178 F2d 588 Cohen v. United States
178 F.2d 588
COHEN et al.
United States Court of Appeals
Nov. 30, 1949.
Sidney G. Kusworm, Jr., Dayton, Ohio, Sidney G. Kusworm, Dayton Ohio, on the brief, for appellant.
Ray J. O'Donnell, Columbus, Ohio, Ray J. O'Donnell, Columbus, Ohio, on the brief, for appellee.
Before HICKS, Chief Judge, and SIMONS and ALLEN, Circuit Judges.
ALLEN, Circuit Judge.
Appellants were convicted and sentenced in the United States District Court under an indictment for violation of § 1731(a), Title 12, U.S.C.,1 the pertinent portion of which reads as follows:
'Whoever, for the purpose of obtaining any loan or advance of credit from any person, partnership, association, or corporation with the intent that such loan or advance of credit shall be offered to or accepted by the Federal Housing Administration for insurance, or for the purpose of obtaining any extension or renewal of any loan, advance of credit, or mortgage insured by the said Administration, or the acceptance, release or substitution of any security on such a loan, advance of credit, or for the purpose of influencing in any way the action of the said Administration under this chapter, (makes, passes, utters, or publishes, or causes to be made, passed, uttered, or published any statement, knowing the same to be false, * * * ) * * * shall be punished by a fine * * * or by imprisonment * * * or both.'
Appellant Cohen was indicted in the first six counts, and appellant Escovitch in the eight counts of the indictment. In counts 1, 3 and 5 both appellants are charged, and in count 7 Escovitch is charged with having made, passed, uttered and published, or having caused to be made, passed, uttered and published a document entitled 'FHA Title I Credit Application,' for the purpose of obtaining a loan from First Discount Corporation, Dayton, Ohio (in counts 1, 3 and 5), and from Commercial Credit Company, Dayton, Ohio (in count 7), with the intent that such loan should be offered to the FHA for insurance, and for the purpose of influencing the action of the FHA, knowing that such document was false in that the signatures were obtained by fraud and misrepresentation, and none of the signers intended to apply for an advance of credit. It was charged that the document was submitted to the First Discount Corporation or Commercial Credit Company without the knowledge or consent of the signers.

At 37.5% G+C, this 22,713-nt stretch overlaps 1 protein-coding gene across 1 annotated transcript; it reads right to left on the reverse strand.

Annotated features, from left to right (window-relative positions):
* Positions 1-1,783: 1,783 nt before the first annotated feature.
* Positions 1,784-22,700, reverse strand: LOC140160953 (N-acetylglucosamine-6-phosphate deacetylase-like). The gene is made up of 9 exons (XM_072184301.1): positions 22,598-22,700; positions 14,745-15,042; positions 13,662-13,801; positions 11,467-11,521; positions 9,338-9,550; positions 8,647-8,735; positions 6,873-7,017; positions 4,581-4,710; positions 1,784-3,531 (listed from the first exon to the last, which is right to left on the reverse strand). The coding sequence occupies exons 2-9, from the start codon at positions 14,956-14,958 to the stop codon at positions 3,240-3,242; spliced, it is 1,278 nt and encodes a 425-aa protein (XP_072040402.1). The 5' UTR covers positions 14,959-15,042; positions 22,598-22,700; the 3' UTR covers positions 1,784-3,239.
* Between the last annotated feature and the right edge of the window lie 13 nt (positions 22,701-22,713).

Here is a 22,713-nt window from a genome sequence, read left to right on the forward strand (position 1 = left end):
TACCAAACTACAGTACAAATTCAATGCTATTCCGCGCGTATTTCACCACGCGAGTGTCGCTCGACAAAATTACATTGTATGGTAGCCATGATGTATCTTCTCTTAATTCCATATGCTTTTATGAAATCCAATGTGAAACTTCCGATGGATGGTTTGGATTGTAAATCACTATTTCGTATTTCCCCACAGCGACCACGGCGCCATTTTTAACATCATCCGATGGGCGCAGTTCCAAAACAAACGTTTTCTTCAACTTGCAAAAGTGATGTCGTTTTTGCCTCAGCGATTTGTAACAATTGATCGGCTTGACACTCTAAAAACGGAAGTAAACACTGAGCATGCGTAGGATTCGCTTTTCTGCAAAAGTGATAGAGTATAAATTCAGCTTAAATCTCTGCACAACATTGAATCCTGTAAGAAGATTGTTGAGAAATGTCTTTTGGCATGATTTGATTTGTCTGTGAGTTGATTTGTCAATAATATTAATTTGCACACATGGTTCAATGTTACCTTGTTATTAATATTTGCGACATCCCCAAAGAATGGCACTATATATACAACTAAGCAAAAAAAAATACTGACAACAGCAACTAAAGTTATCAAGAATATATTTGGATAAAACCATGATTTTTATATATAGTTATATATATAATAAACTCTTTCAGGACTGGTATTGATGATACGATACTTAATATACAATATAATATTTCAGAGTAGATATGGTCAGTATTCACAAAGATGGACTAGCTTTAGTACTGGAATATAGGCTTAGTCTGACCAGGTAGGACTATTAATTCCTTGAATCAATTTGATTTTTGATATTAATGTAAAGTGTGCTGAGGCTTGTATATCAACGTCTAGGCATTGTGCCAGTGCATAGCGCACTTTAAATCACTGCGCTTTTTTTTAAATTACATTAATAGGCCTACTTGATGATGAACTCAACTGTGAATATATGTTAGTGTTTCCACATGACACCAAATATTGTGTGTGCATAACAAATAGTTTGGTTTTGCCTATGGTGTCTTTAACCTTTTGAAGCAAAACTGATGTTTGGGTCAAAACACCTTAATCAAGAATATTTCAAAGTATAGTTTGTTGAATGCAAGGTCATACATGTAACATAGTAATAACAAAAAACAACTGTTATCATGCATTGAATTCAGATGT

In counts 2, 4, and 6, both appellants are charged and in count 8 Escovitch is charged with having made, passed, uttered and published an 'FHA Promissory Note' for the purpose of obtaining a loan from First Discount Corporation and Commercial Credit Company, with intent that such loan should be offered to the FHA for insurance, and for the purpose of influencing the action of the FHA, knowing the notes to be false in that the signatures were obtained by false and fraudulent representations. It was charged that at the time of signing the parties did not know that the papers they signed were promissory notes.